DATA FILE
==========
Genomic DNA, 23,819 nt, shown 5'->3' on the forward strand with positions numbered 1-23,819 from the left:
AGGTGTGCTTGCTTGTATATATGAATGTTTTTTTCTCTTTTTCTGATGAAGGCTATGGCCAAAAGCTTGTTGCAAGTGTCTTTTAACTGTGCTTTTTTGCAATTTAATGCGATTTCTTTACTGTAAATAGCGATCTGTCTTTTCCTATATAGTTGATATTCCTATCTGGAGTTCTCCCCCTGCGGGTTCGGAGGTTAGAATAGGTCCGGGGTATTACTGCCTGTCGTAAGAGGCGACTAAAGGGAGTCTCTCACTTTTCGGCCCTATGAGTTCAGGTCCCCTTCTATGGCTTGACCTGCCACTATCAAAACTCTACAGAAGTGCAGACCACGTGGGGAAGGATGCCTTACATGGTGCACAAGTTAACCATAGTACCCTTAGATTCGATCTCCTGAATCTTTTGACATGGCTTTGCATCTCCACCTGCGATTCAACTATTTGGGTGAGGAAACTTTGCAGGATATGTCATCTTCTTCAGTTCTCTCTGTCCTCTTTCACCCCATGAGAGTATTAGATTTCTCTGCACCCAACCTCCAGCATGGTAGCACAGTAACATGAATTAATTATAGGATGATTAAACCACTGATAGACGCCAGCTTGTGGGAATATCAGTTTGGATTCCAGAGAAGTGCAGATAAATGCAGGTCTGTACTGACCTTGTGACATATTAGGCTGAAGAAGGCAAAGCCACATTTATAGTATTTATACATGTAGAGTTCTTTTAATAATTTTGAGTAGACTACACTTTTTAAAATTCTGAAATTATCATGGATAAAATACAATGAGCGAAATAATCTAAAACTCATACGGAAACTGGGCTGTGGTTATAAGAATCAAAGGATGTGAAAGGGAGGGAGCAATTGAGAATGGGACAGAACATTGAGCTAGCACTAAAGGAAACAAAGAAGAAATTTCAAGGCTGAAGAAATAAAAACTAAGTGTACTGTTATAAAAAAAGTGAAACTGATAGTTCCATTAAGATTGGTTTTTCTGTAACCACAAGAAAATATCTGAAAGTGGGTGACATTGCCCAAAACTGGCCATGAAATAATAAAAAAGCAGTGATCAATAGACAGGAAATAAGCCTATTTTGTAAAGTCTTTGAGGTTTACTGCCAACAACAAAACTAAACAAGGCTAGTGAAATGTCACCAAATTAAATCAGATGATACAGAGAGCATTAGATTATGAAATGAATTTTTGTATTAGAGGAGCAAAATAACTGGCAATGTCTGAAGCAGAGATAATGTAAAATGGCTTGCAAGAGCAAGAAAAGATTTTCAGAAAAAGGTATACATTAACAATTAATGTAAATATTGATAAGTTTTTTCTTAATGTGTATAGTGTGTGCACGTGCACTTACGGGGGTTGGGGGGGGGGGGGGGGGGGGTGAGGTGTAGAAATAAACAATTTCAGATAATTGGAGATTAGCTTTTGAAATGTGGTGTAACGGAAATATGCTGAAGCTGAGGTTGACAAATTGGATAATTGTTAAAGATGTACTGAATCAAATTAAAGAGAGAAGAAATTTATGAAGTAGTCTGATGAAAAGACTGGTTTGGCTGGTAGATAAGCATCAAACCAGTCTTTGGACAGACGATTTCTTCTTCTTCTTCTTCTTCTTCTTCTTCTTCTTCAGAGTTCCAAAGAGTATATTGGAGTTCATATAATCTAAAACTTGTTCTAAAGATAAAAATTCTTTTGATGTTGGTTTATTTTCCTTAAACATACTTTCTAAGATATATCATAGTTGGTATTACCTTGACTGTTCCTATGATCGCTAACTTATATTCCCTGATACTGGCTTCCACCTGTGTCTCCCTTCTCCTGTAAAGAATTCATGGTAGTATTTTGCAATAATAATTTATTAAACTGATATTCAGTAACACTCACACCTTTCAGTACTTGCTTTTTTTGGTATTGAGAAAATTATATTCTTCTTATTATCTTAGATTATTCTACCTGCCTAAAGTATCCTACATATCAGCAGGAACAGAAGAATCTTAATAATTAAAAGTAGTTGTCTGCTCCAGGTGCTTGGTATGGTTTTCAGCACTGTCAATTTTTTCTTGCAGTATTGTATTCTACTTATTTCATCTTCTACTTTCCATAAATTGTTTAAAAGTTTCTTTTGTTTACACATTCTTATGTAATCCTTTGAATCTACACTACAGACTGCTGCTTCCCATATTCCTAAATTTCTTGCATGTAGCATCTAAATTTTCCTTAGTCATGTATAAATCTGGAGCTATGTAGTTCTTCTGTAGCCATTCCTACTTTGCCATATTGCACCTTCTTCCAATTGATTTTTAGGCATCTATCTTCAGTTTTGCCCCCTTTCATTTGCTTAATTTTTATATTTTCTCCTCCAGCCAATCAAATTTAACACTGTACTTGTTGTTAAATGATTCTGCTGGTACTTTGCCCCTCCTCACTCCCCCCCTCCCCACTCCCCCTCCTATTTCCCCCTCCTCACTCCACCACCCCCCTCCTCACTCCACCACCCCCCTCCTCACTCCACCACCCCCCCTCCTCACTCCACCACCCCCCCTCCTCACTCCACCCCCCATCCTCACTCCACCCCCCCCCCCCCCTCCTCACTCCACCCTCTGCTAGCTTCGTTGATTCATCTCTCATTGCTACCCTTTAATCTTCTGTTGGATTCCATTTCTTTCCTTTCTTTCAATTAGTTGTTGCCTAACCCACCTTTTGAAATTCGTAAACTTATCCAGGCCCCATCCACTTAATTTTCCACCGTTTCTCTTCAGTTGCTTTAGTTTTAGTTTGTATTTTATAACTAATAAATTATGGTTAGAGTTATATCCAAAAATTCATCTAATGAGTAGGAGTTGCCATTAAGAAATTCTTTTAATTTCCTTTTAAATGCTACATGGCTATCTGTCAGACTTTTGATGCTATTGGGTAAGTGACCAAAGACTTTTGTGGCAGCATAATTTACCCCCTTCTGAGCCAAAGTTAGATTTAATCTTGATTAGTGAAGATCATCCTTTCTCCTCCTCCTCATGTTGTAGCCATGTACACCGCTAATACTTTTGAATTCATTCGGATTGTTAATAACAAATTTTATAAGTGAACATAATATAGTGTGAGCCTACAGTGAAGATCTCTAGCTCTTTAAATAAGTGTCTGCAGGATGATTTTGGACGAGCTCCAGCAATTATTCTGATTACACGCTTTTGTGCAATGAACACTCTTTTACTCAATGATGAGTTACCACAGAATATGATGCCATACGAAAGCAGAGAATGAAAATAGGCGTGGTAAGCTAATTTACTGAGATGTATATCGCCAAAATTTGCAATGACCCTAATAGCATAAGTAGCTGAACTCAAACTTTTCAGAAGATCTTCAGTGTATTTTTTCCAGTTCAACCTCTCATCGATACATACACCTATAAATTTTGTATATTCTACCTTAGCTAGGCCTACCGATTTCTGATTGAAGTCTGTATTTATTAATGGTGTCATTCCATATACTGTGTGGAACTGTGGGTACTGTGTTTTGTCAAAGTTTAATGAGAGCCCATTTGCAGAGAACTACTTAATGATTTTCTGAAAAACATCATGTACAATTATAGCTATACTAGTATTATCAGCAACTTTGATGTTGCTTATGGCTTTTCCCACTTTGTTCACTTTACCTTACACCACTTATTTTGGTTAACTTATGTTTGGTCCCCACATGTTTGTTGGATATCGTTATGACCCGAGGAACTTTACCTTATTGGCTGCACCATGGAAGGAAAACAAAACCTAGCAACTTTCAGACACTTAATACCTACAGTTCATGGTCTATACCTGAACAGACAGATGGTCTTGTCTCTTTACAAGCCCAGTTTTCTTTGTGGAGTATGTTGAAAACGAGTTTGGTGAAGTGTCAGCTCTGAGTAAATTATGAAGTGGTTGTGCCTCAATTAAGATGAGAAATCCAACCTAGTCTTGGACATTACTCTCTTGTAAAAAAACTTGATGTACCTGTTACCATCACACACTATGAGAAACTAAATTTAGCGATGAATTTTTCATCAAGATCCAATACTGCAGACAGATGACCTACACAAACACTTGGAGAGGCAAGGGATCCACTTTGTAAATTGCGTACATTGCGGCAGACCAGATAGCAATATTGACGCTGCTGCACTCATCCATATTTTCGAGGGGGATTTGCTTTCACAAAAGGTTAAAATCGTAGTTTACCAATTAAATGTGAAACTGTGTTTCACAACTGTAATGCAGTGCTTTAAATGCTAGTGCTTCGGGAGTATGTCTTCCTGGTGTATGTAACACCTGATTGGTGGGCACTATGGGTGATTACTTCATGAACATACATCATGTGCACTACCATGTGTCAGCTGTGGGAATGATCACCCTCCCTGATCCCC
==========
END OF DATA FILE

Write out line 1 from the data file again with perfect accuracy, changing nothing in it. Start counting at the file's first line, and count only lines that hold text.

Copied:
Genomic DNA, 23,819 nt, shown 5'->3' on the forward strand with positions numbered 1-23,819 from the left: